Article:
The financial market has continued to put Ireland under severe pressure after its four-year austerity plan failed to bring hope to investors.
The cost of insuring Irish sovereign debt against default has mounted, forcing traders to demand large premiums on Irish bonds. And this in turn has caused an alarming 'buyers' strike' at this very point in the Irish economy. While the government is trying hard to convince investors that Ireland will not be the next Greece, the gush in the sovereign debt insurance bonds seems to prove otherwise.
According to the EU Economic and Monetary Affairs Commissioner Olli Rehn, Ireland is in need of some immediate rescue plan that should include spending curtailments and tax rises by as much as €6 billion in 2011. Economists await some changes to happen that would change the existing financial dynamics of Ireland.
At the moment, Ireland is on the threshold of insolvency. At least the bailout bill of €85 billion indicates so. The bailout bill is an implication that every cent of income tax that a taxpayer pays for the next two to three years will go into compensating for the Anglo losses, each cent for the following two years will go into paying the Allied Irish Banks, and finally every cent for the next one and a half years into others.
Anticipating the chances of being excluded from the bond markets, the Irish government has built up large funds a few months ago, in order to avoid the need for an immediate financial rescue and testify that Ireland is still liquid. However, the funds are to last only till the mid 2011. The situation is expected to worsen if Ireland fails to raise and recover money from its bond market in 2011.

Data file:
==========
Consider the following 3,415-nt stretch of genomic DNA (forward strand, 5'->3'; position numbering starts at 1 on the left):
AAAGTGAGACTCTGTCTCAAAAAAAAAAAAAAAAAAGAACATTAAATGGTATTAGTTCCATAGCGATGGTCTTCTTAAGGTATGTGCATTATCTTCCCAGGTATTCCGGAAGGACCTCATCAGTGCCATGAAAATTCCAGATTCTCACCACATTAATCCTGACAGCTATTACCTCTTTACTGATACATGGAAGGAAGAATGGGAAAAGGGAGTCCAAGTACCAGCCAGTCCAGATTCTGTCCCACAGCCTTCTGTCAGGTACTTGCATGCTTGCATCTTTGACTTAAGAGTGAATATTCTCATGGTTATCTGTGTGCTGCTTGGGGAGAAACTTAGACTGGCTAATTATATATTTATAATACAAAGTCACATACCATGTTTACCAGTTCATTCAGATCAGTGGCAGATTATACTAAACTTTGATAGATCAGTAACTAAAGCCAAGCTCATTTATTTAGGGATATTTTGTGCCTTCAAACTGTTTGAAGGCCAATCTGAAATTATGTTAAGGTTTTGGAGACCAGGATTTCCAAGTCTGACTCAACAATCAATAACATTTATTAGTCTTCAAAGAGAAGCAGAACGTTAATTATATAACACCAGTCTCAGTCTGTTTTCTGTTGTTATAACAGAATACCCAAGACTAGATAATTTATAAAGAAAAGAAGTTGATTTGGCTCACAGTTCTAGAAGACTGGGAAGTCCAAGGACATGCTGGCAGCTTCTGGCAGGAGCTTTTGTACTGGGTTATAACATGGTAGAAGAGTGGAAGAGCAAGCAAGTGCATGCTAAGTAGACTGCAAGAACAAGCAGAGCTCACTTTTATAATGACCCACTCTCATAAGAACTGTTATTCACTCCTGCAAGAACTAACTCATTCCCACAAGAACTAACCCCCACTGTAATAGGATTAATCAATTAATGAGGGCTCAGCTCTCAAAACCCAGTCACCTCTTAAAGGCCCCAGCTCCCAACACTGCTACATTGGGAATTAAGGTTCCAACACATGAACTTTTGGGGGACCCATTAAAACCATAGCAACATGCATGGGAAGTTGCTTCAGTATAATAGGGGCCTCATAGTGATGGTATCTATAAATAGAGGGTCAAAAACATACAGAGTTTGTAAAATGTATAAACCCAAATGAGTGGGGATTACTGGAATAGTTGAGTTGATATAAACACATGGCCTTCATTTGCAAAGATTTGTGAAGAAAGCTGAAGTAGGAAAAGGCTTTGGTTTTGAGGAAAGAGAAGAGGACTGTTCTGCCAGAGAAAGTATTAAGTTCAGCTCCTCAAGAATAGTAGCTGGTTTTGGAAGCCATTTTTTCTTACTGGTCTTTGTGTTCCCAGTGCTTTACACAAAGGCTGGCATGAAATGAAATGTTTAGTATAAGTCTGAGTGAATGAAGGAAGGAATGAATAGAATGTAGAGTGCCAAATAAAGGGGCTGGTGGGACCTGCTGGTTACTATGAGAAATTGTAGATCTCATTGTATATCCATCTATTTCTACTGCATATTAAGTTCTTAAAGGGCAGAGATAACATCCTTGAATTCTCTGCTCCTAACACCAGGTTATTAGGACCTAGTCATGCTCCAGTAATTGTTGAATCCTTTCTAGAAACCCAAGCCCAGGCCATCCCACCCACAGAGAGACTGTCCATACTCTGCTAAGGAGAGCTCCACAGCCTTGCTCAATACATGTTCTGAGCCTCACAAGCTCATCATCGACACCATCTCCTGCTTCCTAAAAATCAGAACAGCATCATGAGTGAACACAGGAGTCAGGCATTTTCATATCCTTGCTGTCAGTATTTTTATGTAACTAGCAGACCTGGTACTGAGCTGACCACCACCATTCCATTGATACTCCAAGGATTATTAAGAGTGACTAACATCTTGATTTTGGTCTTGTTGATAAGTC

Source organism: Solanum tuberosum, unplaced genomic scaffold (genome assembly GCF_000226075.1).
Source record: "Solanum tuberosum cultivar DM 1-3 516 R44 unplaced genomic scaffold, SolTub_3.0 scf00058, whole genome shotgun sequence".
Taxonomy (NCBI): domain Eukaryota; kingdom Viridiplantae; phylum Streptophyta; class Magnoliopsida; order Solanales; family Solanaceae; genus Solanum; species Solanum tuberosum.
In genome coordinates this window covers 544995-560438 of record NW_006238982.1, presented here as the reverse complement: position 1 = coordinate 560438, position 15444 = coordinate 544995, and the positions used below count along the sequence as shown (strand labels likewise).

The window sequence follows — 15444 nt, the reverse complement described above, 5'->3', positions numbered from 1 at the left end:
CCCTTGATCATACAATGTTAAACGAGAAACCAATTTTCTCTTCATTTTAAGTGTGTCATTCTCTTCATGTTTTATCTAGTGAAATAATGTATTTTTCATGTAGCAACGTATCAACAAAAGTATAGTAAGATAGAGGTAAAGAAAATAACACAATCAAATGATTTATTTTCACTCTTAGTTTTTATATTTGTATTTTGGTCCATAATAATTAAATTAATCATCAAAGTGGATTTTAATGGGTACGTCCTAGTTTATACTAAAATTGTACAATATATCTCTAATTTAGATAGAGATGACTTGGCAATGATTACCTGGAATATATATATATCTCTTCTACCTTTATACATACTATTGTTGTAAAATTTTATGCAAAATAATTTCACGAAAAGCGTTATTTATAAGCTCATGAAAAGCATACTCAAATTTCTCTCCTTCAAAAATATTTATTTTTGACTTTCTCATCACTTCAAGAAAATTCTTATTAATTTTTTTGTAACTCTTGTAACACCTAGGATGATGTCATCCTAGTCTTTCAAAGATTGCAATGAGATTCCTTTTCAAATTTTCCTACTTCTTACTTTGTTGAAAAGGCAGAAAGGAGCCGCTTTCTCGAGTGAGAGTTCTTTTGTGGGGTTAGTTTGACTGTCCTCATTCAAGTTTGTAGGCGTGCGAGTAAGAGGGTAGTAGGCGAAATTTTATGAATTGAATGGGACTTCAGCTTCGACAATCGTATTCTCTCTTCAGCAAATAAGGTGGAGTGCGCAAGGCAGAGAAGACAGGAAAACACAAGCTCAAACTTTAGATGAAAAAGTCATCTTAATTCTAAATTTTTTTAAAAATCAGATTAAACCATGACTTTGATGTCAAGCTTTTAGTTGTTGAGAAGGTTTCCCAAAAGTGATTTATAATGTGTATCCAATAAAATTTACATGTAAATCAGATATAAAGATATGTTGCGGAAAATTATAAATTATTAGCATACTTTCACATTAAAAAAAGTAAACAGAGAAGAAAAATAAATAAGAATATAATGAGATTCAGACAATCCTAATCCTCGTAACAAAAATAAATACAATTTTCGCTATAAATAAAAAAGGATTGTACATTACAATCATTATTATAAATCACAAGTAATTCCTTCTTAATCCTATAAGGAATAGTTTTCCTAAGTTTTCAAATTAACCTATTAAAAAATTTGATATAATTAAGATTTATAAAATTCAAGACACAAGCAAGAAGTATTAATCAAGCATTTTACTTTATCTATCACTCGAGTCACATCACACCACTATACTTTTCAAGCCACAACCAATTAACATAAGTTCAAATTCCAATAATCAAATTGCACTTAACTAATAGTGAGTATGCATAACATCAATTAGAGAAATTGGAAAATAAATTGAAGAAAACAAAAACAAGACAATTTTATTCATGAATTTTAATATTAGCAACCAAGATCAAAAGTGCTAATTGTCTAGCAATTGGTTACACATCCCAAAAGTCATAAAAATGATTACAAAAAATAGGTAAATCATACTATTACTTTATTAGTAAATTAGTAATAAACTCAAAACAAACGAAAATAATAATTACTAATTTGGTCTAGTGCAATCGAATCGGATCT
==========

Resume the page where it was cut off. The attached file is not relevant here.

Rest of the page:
Another significant aspect that has kept Ireland from going bankrupt, as of now, is the intervention of the European Central Bank (ECB). A permanent team of ECB 'observers' has been residing in the Department of Finance since September to closely monitor the Irish economy. To avert another Greek financial tragedy, the ECB has decided to fund the Irish banks in order to help keep them going until the government settles its next course of action.
The effort of the ECB is expected to prevent a worse financial crisis for Ireland. Nonetheless, Ireland will still have to bear the atrocities of severe austerity in the coming few years. And possibly, the devaluation too will not be much help this time.
On the face of it, the Irish business environment might look all right, but brains are likely to get drained out as the youth prefer to leave their homeland to evade the economic muddle.